Kitty Parker (1886-1971)
Katharine (Kitty) Parker, pianist and composer, was born on 28th March 1886 at Parknook, Cressy, in Tasmania. Her birth documents register her as Catherine and she was the third of seven children. Her father Erskine James Rainy Parker was a sheep farmer, and from her mother, Florence Agnes, née Leary, Katherine inherited musical talent. Like many Tasmanians, Kitty was enticed to Melbourne to study at the University Conservatorium from 1904, after winning a scholarship of 90 pounds graduating with a Diploma in Music in 1906. In 1903, she was awarded a silver medal by the Associated Board of the Royal Academy of Music and the Royal College of Music. In 1907 she was awarded a gold medal, for a composition “written for 'Piano Solo over 20', at the Australian Exhibition of Women's Work in Melbourne.” This exhibition also saw the first performance of The Northern Ballade composed by Mona McBurney and an ode by Florence Donaldson. She performed piano recitals in Hobart in 1907 and in December 1907 began a concert tour with the Llewellyn-Jordan Opera Company as their pianist.
Early in 1909, following a farewell concert in Tasmania, Kitty Parker travelled to London to study with Percy Grainger. At the time she intended to establish herself as a concert pianist and her aim had always been to approach Grainger for lessons. In her Memories of Rose and Percy Grainger Kitty writes that she had always been “terribly shy and nervousness had always been a problem.” She described her meeting with Grainger: “Grainger looked like ‘a young Apollo.’” At the audition Kitty played the Ballade in G minor by Chopin and Grainger reciprocated by playing for her Jeux d'Eau by Ravel. At this time, she said the music of Debussy and Ravel and the modern French school was unknown to her.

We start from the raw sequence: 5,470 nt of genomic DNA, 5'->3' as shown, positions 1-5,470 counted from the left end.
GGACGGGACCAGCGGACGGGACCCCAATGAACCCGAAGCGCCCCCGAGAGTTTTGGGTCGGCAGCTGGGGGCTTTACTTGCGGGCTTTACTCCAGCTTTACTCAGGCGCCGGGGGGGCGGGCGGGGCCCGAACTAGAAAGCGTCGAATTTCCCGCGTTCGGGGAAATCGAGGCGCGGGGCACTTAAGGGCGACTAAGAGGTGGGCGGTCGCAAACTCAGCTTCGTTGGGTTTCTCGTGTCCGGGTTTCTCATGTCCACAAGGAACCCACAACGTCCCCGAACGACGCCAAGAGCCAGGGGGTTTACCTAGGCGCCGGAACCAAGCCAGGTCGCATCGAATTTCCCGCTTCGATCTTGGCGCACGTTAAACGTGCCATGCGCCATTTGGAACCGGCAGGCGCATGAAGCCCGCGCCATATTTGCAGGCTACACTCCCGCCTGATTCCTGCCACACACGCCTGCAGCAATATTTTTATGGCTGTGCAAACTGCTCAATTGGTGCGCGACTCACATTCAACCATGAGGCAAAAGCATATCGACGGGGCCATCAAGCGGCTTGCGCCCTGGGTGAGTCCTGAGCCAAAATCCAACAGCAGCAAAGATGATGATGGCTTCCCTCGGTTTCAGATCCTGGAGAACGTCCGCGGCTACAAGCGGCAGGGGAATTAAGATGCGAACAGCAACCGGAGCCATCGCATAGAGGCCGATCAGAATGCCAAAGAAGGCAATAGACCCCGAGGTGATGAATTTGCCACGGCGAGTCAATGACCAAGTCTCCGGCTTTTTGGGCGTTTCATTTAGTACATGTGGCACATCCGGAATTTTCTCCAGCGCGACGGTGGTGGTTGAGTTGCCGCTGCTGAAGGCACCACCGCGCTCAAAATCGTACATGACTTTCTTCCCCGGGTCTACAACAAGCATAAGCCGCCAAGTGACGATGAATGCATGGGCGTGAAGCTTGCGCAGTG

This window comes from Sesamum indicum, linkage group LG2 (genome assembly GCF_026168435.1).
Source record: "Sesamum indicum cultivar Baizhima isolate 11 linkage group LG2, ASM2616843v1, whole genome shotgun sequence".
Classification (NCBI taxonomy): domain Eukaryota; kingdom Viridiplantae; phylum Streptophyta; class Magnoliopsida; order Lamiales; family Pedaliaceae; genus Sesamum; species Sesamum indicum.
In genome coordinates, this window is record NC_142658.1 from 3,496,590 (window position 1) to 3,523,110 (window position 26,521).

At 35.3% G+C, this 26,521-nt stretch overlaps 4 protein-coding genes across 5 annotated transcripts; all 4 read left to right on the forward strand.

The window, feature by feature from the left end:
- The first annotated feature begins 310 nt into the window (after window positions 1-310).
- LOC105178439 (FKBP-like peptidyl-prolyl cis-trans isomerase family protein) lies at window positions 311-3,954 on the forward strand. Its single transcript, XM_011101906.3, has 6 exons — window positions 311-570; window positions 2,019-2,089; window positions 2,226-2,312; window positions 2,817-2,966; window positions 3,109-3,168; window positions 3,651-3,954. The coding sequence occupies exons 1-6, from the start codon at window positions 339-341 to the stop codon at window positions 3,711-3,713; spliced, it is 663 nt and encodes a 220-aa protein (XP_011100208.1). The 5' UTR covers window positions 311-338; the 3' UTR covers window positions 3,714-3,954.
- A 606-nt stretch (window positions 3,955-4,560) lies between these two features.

She was completely enamoured with Grainger and spent many hours with him and his mother. Kitty said she learned so much just from listening to him because he was such a good musician. Grainger never tried to mould his students into himself but allowed their individuality to blossom. Percy's mother was a huge support to him and Percy was a great supporter of Kitty. She had lessons once or twice a week. The entire world of art and literature was to be found at the Grainger house. Regular visitors included Roger Quilter, Cyril Scott, Gervaise, Sargeant, and many others. Balfour Gardiner introduced a series of concerts at the Queen's Hall, London, mostly for the premiering of young British composers. It was here that the world first heard the folk-song arrangements and songs reminiscent of folk songs which became extremely popular and which became Grainger’s trademark such as Molly on the Shore, Country Gardens, Handel on the Strand and Mock Morris.
Kitty’s reputation became established through Grainger’s fostering. He said of Parker “She is the most gifted piano pupil I have ever had.” Due to her contact with Grainger and the musical scene in London, she met the English tenor, Hubert Mortimer Eisdell. They married in June 1910, at St Mark's Church, Hamilton Terrace, London.